Everything About Bricks: Types, Materials, and Construction Methods

Articles > Everything About Bricks: Types, Materials, and Construction Methods

Everything about bricks is described in this article including brick types, materials, and construction methods.

Brick types:

  1. Bullnose bricks
    A brick molded with a rounded angle is termed as a bullnose. It is used for a rounded quoin. A connection which is formed when a wall takes a turn is known as a quoinThe center of the curved portion is situated on the long centre-line of brick.

  2. Channel bricks
    These types of bricks are molded to the shape of a gutter or a channel and they are very often glazed. These bricks are used to function as drains.

  3. Coping bricks
    These types of bricks are made to suit the thickness of walls on which coping is to be provided. Such bricks take various forms such as chamfered,  half-round or saddle-back.

  4. Cownose bricks
    A brick molded with a double bullnose on end is known as a cownose.

  5. Curved sector bricks
    These bricks are in the form of curved sector and they are used in the construction of circular brick masonry pillars, brick chimneys, etc.
  6. Hollow bricks
    These are also known as the cellular or cavity bricks. Such bricks have wall thickness of about 20 mm to 25 mm. They are prepared from special homogeneous clay. They are light in weight about one-third the weight of the ordinary brick of the same size. These bricks can be laid almost about four times as fast as the ordinary bricks and thus the use of such bricks leads to speedy construction. They also reduce the transmission of heat, sound and damp. They are used in the construction of brick partitioning.

  7. Paving bricks
    These types of bricks are prepared from clay containing higher percentage of iron. The excess iron vitrifies the bricks at a low temperature. Such bricks resist better the abrasive action of traffic. The paving bricks may be plain or chequered. These bricks are extensively used for garden walks, street pavements, stable floors, etc. These bricks also render the brick floor less slippery.
  8. Perforated bricks
    These types of bricks contain cylindrical holes throughout their thickness. These bricks are light in weight and they require less quantity of clay for their preparation. The drying and burning of these bricks are also easy. If perforated bricks of large size are used, it will result in the increase of output of mason. It has been observed that for tropical countries like India, the bricks with perforations of about 30 to 45 per cent of the total area of the corresponding face of the brick would offer adequate thermal insulation property.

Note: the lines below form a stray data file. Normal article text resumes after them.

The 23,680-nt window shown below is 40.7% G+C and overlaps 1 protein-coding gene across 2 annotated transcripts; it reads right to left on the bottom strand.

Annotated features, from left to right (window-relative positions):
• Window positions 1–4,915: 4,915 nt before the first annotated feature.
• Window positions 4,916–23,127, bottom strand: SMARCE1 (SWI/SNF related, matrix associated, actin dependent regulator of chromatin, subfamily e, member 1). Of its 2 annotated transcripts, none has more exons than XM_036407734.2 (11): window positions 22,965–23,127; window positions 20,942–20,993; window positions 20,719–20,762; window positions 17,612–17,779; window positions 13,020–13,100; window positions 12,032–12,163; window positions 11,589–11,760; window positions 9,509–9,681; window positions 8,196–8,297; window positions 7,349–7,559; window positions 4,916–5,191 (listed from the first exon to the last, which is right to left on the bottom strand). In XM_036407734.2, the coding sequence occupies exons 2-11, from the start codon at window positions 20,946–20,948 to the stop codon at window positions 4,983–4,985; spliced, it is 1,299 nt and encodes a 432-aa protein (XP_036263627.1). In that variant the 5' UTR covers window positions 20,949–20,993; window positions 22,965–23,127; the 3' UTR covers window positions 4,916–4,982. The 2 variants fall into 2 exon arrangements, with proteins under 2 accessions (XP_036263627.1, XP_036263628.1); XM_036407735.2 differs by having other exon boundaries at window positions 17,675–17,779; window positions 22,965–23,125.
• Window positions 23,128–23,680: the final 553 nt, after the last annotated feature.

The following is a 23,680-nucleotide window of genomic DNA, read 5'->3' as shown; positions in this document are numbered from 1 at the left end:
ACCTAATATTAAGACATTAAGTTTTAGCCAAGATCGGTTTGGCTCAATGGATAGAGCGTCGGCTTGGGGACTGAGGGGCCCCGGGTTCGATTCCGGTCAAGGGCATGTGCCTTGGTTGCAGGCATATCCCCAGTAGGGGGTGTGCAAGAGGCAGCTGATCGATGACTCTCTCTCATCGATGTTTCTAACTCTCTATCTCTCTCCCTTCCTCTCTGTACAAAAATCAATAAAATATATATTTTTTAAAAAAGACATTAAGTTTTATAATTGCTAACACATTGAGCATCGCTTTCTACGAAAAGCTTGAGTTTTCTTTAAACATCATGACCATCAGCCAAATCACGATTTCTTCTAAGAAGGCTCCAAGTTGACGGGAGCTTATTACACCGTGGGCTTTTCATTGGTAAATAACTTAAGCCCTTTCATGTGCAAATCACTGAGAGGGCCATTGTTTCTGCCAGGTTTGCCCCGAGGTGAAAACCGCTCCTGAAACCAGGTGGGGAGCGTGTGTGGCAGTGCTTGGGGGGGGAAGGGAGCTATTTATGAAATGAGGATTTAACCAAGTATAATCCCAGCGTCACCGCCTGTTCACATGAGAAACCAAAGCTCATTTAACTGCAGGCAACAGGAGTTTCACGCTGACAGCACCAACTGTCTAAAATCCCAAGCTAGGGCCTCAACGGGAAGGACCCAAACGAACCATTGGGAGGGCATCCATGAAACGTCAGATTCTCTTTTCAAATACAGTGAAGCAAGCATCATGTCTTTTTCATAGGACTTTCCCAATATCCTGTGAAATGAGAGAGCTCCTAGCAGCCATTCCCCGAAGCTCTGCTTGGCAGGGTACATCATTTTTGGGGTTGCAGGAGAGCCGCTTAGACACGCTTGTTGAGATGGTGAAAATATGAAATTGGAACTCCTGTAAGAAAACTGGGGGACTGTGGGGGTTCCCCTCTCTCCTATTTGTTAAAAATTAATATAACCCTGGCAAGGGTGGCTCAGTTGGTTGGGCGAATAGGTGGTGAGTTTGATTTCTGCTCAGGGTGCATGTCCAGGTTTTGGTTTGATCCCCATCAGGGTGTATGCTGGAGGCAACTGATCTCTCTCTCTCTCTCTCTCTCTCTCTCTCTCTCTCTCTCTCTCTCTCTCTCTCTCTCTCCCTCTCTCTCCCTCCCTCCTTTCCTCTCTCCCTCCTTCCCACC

The perforated bricks are used in the construction of brick panels for lightweight structures and multi-storeyed framed structures. The perforations may be circular, square, rectangular or any other regular shape in cross-section. The distance between the side of brick and edge of perforation should not be less than 15 mm. The distance between the edges of successive perforations should preferably be not less than 10 mm. The water absorption after immersion for 24 hours in water should not exceed 15 percent by weight. The compressive strength of perforated bricks should not be less than 7 N/mm2 in gross area.

  9. purpose-made bricks
    In order to achieve certain purpose, these types of bricks are made. The splay or cant bricks are made for jambs of doors and windows. The arch bricks are made of wedge shape to keep mortar joint of uniform thickness. Some of the specialized use bricks are:
    1. Fire or refractory – highly heat-resistant bricks.
    2. Accrington – a type of engineering brick (England).
    3. Acid brick – acid resistant bricks.


Typical brick dimensions in different countries:

Face brick ("house brick") sizes, (alphabetical order)
Standard Imperial Metric
 Australia 9 × 4⅓ × 3 in 230 × 110 × 76 mm
 Denmark 9 × 4¼ × 2¼ in 228 × 108 × 54 mm
 Germany 9 × 4¼ × 2¾ in 240 × 115 × 71 mm
 India 9 × 4¼ × 2¾ in 228 × 107 × 69 mm
 Romania 9 × 4¼ × 2½ in 240 × 115 × 63 mm
 Russia 10 × 4¾ × 2½ in 250 × 120 × 65 mm
 South Africa 8¾ × 4 × 3 in 222 × 106 × 73 mm
 Sweden 10 × 4¾ × 2½ in 250 × 120 × 62 mm
 United Kingdom 8½ × 4 × 2½ in 215 × 102.5 × 65 mm
 United States 7⅝ × 3⅝ × 2¼ in 194 × 92 × 57 mm


Starting in the 20th century, the use of brickwork declined in some areas due to concerns with earthquakes. Earthquakes such as the San Francisco earthquake of 1906 and the 1933 Long Beach earthquake revealed the weaknesses of unreinforced brick masonry in earthquake-prone areas. During seismic events, the mortar cracks and crumbles, and the bricks are no longer held together. Brick masonry with steel reinforcement, which helps hold the masonry together during earthquakes, was used to replace many of the unreinforced masonry buildings. Retrofitting older unreinforced masonry structures has been mandated in many jurisdictions.

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